Analysis
20 February 2024

A French dairy group suspected of tax fraud

Since 2018, Lactalis has been suspected of committing tax fraud and laundering the proceeds of such fraud via schemes involving Luxembourg and Belgian entities. This investigation, launched 6 years ago, based on press revelations and fueled by a tax inquiry conducted by tax authorities, has reached a new procedural stage with these searches carried out at the group’s Paris and Laval premises, as well as at the home of its CEO.

 

On Tuesday 6 February 2024, 6 years after the opening of the investigation by the National Financial Prosecutor’s Office (Parquet National Financier hereinafter “PNF”), the Brigade nationale de répression de la délinquance fiscale (hereafter “BNRDF”) searched the premises of the Lactalis group, located in Laval and Paris, as well as the home of its CEO.[1]

In 2018, following revelations in the press, the PNF has launched a criminal investigation into the French dairy giant.[2]

Lactalis is suspected of having used fraudulent schemes to transfer its profits to companies based in Luxembourg and Belgium, to evade French tax. Supposedly committed over a period extending from 2009 to 2020, the schemes allegedly enabled the dairy group to avoid paying tax on several hundred million euros.[3]

In 2018, Confédération Paysanne (a French agricultural union) also commissioned a financial investigation from a journalist who had already made revelations about Lactalis. The journalist reported that he had discovered profits being channeled to a company incorporated under Luxembourg law.[4]

The journalist responsible for this investigation indicated that he had discovered payments of up to 1.99 billion euros by Lactalis to empty shell companies located in Belgium and Luxembourg, in 2017 alone.[5] According to this journalist, the method used by Lactalis is based on several mechanisms: the creation of fictitious debts, inter-company receivables and inter-subsidiary loans. Schemes were allegedly set up to transfer the debt and receivables of the French subsidiaries to the Belgian holding company. The Group would also have used equity loans between its subsidiaries and a shell company located in Luxembourg. This arrangement allegedly enabled the subsidiaries to reduce their profits by paying interest to the Luxembourg company, thereby drastically reducing their tax liability.[6]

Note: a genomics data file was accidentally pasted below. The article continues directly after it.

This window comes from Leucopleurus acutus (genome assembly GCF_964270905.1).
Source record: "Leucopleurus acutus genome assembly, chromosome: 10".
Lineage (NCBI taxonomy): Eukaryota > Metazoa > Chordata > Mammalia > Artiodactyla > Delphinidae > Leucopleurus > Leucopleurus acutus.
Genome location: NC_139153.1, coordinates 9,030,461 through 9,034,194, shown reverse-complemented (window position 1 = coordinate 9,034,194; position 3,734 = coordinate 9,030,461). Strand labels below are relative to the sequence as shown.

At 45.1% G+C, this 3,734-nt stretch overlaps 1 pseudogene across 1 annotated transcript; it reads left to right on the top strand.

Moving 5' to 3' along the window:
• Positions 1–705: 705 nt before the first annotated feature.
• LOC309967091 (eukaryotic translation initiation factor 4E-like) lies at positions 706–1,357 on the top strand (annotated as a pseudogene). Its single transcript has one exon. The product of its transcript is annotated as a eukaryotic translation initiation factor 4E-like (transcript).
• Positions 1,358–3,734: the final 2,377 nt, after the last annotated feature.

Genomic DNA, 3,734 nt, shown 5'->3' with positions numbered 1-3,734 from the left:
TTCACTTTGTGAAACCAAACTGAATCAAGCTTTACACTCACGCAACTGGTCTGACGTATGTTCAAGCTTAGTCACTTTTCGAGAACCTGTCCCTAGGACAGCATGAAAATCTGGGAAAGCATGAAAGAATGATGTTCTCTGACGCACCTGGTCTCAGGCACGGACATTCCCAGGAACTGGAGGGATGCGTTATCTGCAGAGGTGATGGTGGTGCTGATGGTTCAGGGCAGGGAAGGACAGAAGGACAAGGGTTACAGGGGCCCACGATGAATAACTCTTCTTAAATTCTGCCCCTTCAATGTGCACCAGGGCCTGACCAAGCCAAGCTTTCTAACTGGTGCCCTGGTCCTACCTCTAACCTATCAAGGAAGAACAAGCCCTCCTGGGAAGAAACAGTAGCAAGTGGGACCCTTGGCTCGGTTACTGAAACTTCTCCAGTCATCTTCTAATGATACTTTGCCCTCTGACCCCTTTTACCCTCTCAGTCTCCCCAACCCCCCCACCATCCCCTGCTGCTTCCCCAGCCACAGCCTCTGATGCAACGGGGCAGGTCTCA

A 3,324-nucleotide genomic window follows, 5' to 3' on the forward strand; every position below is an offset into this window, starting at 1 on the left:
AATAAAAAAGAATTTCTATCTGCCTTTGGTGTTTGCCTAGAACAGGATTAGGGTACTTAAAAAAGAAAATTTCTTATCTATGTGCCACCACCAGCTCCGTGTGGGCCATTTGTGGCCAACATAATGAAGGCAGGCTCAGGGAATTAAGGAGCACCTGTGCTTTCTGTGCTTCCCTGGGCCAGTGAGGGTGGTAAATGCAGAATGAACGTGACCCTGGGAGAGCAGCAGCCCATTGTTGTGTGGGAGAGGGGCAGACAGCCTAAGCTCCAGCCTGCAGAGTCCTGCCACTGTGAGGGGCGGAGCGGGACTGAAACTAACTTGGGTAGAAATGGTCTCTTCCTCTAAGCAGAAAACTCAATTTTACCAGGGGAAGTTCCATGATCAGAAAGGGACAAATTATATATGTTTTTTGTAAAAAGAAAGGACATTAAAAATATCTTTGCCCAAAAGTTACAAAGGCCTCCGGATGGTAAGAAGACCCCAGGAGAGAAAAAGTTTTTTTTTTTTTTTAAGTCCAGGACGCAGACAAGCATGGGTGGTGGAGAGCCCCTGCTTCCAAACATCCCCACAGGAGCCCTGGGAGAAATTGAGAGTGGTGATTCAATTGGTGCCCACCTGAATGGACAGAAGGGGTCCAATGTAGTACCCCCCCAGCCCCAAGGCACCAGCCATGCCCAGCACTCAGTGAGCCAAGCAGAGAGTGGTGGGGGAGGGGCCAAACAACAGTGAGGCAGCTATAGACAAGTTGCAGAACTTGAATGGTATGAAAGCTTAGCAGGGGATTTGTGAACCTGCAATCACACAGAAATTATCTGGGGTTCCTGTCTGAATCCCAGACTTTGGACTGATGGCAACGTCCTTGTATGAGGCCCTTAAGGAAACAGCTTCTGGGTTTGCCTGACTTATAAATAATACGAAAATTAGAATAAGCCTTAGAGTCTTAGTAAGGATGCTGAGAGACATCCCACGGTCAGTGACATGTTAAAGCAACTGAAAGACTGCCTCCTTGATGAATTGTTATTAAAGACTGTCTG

In 2019, Confédération Paysanne reported the existence of a “particularly complex intra-group rebilling system, as well as a fictitious share purchase system” to the PNF, constituting, according to the union, “tax evasion”.[7]

In an article published in 2020, the investigative website Disclose revealed the results of the aforementioned journalistic investigation to the public, estimating that Lactalis had avoided paying French corporate tax for 220 million euros between 2013 and 2018.[8]

In parallel with the criminal investigation, Lactalis’ premises were also subject to searches conducted by tax authorities in 2019, a possibility provided for under article L.16B of the French Tax Procedures Code (hereinafter “LPF”), as part of a tax investigation. In 2022, this tax investigation resulted in the tax authorities having to report the matter to the PNF, pursuant to article L.228 of the LPF[9]. This new procedure, implemented since October 2018[10], requires tax authorities to report to the prosecutor any facts they have examined in the course of their tax investigations, and which have led to the application of the most serious penalties, when amounts involved in the fraud exceed €100,000.

This case is a further illustration of the PNF’s determination to fight against tax fraud: 363 of the 532 convictions resulting from PNF investigations were handed down in criminal tax law cases, while in 2023, offences against public finances accounted for almost half of the total litigation handled by the PNF.[11]

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